Grey Dogs
Ian Sandusky

Severed Press, Paperback, $11.00
Review by Darkeva

Plot Summary: When God Turns His Back On The Earth

Fires blaze out of control. Looters are run through with speeding lead. Children scream as their flesh is torn by broken teeth. Firearms insistently discharge in the night air. Over it all, the moans of the infected crowd out any pause for silence.

The Epidemic Shows No Mercy

Men. Women. Fathers. Daughters. Wives. Brothers. All are susceptible, and the viral infection is a death sentence. One hundred percent communicable. One hundred percent untreatable. It’s making people insane, turning them feral. Zombies. No end is in sight, and Carey Cardinal has run out of options.

One Shot At Seeing Sunrise

Past lives, shadowed histories and long-kept secrets will emerge, making the twisted road ahead ever more difficult to navigate as Carey will discover a foe far more dangerous than the shattered grey dogs – himself.

The Review: I’ll preface this review by saying that although I’m not a huge fan of the whole post-apocalyptic zombie subgenre in horror, which is on the rise now, Grey Dogs thoroughly impressed me because it had good characterization, i.e. characters you sympathize with, as well as the masterful use of tension as a page-turning tool. The descriptions are powerful and bold, and Sandusky is a gifted writer.

The book alternates between the points of view of Carey, a university student and part-time bouncer, and Roman, a high school student. We start things off from Carey’s point of view with a story about the mysterious circumstances surrounding the disappearance of a former bouncer, Aaron, six months ago.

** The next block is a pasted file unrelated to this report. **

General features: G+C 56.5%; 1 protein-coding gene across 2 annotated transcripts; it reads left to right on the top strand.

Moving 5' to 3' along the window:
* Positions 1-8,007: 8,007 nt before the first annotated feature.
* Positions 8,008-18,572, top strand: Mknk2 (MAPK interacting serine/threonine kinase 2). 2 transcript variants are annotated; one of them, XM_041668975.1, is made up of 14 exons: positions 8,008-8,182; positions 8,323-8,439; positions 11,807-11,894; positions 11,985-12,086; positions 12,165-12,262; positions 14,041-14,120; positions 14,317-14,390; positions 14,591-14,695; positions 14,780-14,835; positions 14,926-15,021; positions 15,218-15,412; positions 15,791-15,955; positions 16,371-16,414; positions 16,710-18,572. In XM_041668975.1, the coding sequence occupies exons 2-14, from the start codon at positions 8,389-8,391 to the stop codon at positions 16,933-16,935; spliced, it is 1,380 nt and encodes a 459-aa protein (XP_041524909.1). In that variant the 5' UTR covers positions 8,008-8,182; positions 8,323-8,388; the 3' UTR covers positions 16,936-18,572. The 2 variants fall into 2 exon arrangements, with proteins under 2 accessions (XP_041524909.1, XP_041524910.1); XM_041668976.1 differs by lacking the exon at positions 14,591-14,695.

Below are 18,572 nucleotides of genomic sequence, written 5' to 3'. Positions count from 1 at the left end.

On another interesting note, this is a Canadian horror novel set in South western Ontario.

When we get around to Roman’s thoughts in the second chapter, we see the perspective of a high school student bored out of his skull in English class; he has a twin sister, Keila (Kei), who, although she performs better than him academically and is more well-behaved, Roman likes. He has the hots for the school’s resident alternative hot girl, Annablel, a senior who is the same age as him but has the allure of the “older woman.” And smokes like a chimney, which to him is, I suppose, attractive.

Another of the novel’s strengths besides great characterization is good use of diction and word usage. The novel quickly turns into a high-octane zombie thriller and in the section when the zombies first start to pursue Carey, the tension will absolutely have you biting your nails.

Carey’s path crosses with the twins and he becomes responsible for their welfare. As we all know, protecting oneself in a situation such as this is bad enough, but to have to watch out for two other lives is challenging, especially high school kids who have a limited sense of what’s going on, but don’t understand why.

Sandusky sure does love his onomatopoeia, which is also an effective tool at making the dialogue and the interior character narrative come alive. As the book winds down to its end, death is rampant, and the surviving characters begin to expect it every second. The novel concludes on a sort of a “cut off” note, and will make you look around for missing pages, because it ends so abruptly and in the middle of things. We don’t really get the traditional denouement or resolution, which will leave you hanging a bit, and it’s disappointing not to find out what happens to Carey after everything he’s been through. He has changed, of course, from who he was when the novel first started, but I’m the kind of reader who, although I have no problem making my own conclusion about what happens to someone at the end of a novel, still appreciates having some tidbits or breadcrumbs to give me a better idea.

Overall, a great book if you want a quick zombie thriller.

Rating: 4/5

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